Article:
When fitting a free flow exhaust system to any vehicle petrol or diesel it’s absolutely critical you have the boost map correctly adjusted otherwise you severely jeopardize the longevity of the turbo not to mention ruin drivability and performance.

I don’t need to tell you as I’m sure you’re all aware the market has sprung up like fungus a new breed of ECU flash tuners advertising DPF removal/quick cheap re maps from as little as £150 !!

Don’t get me started on this band of special idiots I’ll be sat here all night.

We all know the key to successful diagnostics that in order to carry out any repair on a system is that we fully understand exactly how it works and once we have developed that understanding, fixing it should be easy ! Right?

Now back to the BMW, I’ll stick my hand up now and say until recently I hadn’t worked or even fully understood how the BMW 335d turbo system worked and was unable to acquire any proper data from anywhere. So I did plenty of workshop good old fashioned R+D to develop a comprehensive test plan to hopefully help you guys.

Now firstly I want to explain exactly how the system is compromised and works by using pictures I stole from the internet.



Basically it’s a fixed vein small Turbo which feeds a big fixed vein Big turbo which uses a wastgate.

None of these two turbo’s are variable vein which I was completely unaware of until now.

The flow of Air and control of these turbos are regulated by a series of flaps, one in the exhaust and one in the inlet.

Bare with me.

You can simplify their control by separating the process into 3 clear section

  1. Low RPM
  2. Mid RPM
  3. High RPM

During low engine speeds only the small turbo is engaged offering instant, sublime low down engine torque and power delivery.

During mid range both turbos are in operation and when moving at high speed only the big turbo operates and this is how it’s achieved.

Key points

At low engine speeds  both bypass valves are closed forcing the air solely through the small turbo charger.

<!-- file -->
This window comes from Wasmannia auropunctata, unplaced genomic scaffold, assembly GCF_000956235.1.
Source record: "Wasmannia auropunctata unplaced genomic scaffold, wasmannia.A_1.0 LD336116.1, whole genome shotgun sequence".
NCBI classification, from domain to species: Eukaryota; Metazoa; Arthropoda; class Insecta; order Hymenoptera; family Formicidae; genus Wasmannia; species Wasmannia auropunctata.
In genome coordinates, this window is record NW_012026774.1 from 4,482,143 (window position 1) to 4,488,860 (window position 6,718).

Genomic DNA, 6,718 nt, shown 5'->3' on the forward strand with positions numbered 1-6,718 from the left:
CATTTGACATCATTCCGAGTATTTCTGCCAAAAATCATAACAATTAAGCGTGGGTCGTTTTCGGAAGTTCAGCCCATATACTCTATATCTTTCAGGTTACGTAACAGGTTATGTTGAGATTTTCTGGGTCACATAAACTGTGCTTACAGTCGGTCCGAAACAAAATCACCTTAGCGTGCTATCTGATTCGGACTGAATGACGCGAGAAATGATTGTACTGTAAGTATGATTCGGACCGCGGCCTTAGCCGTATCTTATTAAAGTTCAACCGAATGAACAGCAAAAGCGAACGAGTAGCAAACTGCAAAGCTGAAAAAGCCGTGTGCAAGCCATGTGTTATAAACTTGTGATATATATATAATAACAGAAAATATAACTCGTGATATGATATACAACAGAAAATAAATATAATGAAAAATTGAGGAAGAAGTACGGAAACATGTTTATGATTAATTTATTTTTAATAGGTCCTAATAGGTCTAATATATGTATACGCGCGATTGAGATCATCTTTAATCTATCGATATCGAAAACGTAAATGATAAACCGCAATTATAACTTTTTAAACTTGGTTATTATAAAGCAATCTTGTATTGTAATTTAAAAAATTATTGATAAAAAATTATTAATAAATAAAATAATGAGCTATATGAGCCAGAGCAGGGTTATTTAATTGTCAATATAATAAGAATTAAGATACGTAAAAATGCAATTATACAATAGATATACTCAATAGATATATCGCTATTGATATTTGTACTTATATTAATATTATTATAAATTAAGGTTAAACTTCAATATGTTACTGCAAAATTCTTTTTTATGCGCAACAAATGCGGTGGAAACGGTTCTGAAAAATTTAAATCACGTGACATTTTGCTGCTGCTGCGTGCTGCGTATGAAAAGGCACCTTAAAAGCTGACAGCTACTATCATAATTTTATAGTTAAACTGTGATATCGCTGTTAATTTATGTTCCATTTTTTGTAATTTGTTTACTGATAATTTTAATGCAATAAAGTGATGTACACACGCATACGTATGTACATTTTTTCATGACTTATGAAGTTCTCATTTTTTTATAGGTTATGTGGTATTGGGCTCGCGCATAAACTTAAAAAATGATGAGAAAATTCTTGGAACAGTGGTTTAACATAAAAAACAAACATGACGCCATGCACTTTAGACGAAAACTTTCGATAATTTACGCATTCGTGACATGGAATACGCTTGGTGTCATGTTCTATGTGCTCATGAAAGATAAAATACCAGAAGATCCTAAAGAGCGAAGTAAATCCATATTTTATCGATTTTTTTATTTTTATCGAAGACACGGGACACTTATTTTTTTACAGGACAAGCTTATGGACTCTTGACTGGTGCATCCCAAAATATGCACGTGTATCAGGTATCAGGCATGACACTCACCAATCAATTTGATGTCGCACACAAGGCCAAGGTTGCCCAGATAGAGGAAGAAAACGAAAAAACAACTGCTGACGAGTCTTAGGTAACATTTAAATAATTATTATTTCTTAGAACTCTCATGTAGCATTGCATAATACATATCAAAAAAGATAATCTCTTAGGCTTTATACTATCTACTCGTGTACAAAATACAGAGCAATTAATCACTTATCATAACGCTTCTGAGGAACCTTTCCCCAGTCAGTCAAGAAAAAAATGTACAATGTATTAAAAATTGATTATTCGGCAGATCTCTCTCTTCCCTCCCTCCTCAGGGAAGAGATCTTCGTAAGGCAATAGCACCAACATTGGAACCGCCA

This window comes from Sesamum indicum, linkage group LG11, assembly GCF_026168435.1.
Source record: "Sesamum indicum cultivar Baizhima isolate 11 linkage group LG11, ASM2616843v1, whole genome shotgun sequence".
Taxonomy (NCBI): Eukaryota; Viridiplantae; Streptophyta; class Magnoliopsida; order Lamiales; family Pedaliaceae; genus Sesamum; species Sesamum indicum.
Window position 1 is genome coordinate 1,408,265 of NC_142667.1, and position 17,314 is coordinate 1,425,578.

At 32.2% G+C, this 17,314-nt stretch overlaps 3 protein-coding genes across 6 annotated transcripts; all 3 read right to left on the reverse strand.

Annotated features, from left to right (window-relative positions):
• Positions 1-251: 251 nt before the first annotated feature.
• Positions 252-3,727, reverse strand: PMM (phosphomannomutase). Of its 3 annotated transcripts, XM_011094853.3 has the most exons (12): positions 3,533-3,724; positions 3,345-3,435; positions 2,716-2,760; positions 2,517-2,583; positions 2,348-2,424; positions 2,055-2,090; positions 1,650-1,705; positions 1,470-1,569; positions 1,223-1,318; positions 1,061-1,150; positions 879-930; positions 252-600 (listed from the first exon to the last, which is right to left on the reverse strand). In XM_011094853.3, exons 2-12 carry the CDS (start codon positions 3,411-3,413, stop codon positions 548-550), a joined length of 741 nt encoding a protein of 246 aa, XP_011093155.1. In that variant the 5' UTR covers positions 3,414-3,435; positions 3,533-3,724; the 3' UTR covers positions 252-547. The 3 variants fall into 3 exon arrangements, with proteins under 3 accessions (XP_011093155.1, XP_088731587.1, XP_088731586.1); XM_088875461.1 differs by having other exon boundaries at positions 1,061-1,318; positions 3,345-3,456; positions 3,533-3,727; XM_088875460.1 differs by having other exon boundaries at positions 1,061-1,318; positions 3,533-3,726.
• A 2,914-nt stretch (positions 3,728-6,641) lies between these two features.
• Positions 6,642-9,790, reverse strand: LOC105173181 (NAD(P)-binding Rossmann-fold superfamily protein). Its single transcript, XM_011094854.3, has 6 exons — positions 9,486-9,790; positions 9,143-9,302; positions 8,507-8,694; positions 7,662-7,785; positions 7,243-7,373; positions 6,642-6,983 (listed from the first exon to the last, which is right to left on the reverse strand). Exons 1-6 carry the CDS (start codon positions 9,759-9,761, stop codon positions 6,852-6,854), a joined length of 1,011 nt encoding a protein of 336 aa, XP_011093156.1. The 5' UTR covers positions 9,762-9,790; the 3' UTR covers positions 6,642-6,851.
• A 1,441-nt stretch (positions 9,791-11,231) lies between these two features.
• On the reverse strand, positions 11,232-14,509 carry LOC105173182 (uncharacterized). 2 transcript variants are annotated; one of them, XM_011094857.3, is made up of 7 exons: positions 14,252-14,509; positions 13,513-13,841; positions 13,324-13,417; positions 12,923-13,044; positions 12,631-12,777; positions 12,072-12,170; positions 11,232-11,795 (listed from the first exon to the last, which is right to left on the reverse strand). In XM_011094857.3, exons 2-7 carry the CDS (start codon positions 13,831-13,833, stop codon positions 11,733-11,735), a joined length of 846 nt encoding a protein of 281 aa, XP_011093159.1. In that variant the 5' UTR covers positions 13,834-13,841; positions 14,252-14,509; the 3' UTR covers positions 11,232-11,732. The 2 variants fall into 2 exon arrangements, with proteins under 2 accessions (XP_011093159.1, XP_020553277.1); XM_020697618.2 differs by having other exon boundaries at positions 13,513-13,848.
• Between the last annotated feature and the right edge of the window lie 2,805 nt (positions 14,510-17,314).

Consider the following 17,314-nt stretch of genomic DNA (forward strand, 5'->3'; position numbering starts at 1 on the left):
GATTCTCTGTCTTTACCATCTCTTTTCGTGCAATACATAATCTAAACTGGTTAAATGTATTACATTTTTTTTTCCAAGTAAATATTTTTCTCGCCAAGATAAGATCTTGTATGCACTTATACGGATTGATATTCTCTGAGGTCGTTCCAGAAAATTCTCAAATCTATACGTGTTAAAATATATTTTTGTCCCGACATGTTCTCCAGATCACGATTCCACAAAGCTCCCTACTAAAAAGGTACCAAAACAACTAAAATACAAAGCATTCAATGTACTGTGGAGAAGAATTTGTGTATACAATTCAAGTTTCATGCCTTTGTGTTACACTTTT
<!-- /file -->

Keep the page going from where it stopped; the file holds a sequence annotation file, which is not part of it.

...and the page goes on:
When you start to hit medium RPM the exhaust valve labelled A. is opened forcing the air through the larger turbo pre-charging the air into the small turbo then into the engine.

When you hit high engine speed the bypass valve B is opened forcing exhaust gas through the larger turbo enabling warp drive and time travel.

Just in case you didn’t understand that here’s a video of a smarter guy than me explaining it brilliantly.


So now we know how it works I’m going to show you how to diagnose and test each component.

It’s easy on a job like this and not know where to begin and I sometimes have to stop myself from diving in which inevitably leads to mistakes.

Firstly I acquired myself a diagram which labelled the precise order in which the turbo control system was plumed together. There is a labyrinth of vacuum control hoses which not only deteriate over time but decide to move location flitting between components all by themselves.


Here is another diagram I stole from the internet.

pluming diagram


Naturally I went through each and every single connection one by one to ensure correct fitment and to my surprise they were all absolutely spot on.

However the inlet bypass control pipe had been fit incorrectly and run through 90 degrees before it fitted onto the control solenoid making it crimped and restricting control vacuum.

I quickly re fitted the control hose and tested control functionality to all corresponding valves and wastegate.

I was abale to do this using the Autologic handset but don’t worry if you haven’t got access you can simply use your vacuum guage and mitivac to test each component.




The Autologic enabled me to select each component individually and drive it in sequence, it even gave me the precise movement ratio to be expected from each actuator.